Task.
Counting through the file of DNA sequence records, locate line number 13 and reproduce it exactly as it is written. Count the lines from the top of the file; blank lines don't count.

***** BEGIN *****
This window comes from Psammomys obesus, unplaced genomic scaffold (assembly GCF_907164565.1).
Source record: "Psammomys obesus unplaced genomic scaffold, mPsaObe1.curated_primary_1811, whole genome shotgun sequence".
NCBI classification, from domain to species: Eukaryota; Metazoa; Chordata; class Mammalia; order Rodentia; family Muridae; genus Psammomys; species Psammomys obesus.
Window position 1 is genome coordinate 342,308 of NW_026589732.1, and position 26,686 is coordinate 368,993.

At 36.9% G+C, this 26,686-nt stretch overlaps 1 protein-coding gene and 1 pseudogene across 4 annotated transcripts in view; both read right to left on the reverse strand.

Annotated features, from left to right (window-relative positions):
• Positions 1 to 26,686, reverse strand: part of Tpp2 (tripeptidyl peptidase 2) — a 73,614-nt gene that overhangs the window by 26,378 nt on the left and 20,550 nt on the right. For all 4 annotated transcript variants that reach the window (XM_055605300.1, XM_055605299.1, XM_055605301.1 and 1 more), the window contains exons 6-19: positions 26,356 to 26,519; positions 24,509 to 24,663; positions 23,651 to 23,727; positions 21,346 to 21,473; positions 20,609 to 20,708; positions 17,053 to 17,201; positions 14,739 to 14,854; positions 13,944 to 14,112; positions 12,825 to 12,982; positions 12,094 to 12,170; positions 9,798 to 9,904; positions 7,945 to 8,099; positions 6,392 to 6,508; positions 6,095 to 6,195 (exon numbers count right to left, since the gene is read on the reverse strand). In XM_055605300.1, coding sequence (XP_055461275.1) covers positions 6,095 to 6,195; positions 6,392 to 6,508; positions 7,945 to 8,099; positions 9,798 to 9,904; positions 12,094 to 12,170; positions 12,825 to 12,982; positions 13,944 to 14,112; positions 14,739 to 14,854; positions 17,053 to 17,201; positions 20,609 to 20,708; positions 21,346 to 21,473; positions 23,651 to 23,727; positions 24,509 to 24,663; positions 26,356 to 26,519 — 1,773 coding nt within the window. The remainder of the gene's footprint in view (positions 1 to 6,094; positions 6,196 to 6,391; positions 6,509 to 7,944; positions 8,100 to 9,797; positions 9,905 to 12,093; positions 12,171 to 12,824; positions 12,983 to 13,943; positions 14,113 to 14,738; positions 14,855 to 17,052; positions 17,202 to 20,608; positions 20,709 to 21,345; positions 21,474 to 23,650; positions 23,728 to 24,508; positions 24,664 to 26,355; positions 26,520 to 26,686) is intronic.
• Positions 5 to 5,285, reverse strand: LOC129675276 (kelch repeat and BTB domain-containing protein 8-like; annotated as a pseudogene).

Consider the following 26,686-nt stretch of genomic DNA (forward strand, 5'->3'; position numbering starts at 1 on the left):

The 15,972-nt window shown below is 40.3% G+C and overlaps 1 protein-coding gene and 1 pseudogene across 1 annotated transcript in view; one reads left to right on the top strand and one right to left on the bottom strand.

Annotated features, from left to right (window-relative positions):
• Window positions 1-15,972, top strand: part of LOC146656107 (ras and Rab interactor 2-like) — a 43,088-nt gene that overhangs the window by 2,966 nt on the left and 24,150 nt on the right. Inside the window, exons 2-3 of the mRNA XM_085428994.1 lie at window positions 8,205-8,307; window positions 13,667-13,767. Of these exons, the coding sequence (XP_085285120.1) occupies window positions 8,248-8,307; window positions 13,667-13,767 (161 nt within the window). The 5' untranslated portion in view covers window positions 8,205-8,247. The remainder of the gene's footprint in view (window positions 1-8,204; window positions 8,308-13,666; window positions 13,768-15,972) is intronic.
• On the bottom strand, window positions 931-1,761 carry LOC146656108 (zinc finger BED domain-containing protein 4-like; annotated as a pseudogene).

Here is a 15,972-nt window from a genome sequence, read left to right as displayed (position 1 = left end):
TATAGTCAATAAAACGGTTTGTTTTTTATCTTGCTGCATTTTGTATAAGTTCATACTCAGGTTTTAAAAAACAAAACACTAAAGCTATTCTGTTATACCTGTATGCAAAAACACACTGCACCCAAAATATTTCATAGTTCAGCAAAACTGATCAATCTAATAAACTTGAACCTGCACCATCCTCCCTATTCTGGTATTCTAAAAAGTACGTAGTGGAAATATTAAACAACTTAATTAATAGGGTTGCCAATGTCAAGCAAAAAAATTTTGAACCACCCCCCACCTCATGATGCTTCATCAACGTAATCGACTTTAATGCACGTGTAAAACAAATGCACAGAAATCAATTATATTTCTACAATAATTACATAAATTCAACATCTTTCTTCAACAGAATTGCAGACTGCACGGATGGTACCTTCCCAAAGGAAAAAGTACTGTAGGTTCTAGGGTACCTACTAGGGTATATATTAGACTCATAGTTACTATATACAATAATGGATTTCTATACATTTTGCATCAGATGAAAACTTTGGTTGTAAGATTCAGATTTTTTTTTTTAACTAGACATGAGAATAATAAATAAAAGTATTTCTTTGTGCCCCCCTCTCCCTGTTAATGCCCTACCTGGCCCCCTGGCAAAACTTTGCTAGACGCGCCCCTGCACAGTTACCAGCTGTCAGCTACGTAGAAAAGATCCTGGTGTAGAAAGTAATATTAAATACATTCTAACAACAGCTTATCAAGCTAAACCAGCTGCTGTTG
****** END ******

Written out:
• On the bottom strand, window positions 931-1,761 carry LOC146656108 (zinc finger BED domain-containing protein 4-like; annotated as a pseudogene).